Of all the types of sexual violence that occur, sexual violence committed by women remains the most taboo. Of the women who abuse, mothers remain the most hidden .
It shocks people’s senses to consider that a mother would rape her own child. We perceive mothers as nurturers and inherently good. While most of us are aware that there are bad mothers, people react negatively to any suggestion that a mother would abuse, let alone sexually abuse, her child. This notion of the inherent goodness of mothers and the need to view them positively is so ingrained in some communities that it can be used against them.
That attitude, coupled with people’s tendency to ignore female-perpetrated sexual violence, makes it difficult for victims of mother abuse to come forward. People will take an incredulous stance and see the victim as impugning their mother’s character rather than sharing their experience. Even when people believe the victim, there is still an attitude of disbelief that anyone would share something so negative about their mother. This is laundry, whether dirty or clean, that should be tucked inside the washer never to be seen.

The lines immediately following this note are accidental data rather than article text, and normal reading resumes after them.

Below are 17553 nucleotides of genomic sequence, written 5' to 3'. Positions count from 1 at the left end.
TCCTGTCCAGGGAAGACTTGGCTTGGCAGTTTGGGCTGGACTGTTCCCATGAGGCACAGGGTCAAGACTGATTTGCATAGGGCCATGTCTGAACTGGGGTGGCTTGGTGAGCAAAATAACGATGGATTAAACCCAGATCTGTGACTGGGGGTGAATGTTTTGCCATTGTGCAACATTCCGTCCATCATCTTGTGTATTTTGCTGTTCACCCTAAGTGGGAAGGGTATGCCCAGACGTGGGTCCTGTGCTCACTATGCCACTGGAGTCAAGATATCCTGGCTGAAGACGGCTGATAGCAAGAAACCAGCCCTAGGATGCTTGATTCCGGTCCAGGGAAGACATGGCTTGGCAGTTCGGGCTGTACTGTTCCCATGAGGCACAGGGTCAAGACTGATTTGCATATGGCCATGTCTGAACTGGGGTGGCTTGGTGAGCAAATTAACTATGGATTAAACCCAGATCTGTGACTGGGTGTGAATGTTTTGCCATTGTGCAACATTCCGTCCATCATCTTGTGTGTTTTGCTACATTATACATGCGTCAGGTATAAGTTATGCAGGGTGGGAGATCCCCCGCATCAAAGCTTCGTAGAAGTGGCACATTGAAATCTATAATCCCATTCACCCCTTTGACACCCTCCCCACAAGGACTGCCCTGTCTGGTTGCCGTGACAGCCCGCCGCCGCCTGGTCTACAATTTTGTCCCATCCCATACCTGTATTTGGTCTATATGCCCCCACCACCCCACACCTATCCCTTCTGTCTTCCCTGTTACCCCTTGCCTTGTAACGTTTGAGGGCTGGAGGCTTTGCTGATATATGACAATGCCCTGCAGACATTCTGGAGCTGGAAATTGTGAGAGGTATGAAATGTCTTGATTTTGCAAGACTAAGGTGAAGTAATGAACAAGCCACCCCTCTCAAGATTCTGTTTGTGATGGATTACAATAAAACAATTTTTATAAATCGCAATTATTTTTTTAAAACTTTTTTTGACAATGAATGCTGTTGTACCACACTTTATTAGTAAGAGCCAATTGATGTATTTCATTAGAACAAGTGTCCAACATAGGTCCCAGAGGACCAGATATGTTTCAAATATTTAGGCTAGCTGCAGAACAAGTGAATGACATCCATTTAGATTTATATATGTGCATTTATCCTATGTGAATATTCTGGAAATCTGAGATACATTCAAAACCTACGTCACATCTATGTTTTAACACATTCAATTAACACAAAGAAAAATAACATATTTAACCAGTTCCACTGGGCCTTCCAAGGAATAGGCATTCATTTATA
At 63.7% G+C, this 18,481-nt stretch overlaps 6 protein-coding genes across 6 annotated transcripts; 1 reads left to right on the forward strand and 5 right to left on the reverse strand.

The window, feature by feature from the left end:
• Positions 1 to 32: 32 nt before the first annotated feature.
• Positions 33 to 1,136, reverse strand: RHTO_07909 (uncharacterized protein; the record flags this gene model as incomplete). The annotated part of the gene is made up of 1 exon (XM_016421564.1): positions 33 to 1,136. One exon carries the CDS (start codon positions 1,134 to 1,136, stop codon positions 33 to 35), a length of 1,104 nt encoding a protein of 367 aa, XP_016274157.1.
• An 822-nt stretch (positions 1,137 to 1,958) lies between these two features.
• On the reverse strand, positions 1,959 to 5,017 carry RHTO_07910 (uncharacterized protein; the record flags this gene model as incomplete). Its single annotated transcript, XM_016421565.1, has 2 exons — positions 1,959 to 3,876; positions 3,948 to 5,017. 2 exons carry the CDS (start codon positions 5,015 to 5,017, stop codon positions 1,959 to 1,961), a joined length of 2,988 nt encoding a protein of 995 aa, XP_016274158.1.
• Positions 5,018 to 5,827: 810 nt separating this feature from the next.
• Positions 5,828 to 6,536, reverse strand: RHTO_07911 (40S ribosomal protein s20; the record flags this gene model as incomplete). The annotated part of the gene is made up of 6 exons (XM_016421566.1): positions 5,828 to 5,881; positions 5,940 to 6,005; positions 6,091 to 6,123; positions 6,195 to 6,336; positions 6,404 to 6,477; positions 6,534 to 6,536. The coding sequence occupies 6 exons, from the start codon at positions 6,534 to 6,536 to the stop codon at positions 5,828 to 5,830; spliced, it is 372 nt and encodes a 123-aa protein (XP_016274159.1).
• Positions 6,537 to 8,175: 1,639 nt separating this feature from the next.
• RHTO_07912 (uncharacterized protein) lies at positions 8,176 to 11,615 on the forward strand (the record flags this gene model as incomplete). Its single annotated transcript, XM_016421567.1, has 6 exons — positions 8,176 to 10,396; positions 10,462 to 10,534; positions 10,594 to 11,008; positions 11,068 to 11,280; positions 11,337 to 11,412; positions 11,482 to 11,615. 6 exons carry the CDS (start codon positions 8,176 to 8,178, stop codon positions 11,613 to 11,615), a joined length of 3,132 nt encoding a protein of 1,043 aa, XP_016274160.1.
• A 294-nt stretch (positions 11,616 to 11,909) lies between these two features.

University of Canberra researcher Lucetta Thomas wants to change. She researched the topic with 23 men who shared their stories of childhood sexual abuse at the hands of their mothers. In one case, a mother repeatedly abused her son. When the boy became old enough to physically stop his mother from raping him, she brought in an accomplice to hold him down. The man eventually committed suicide.
Thomas decided it was imperative that she complete the research. Continue reading →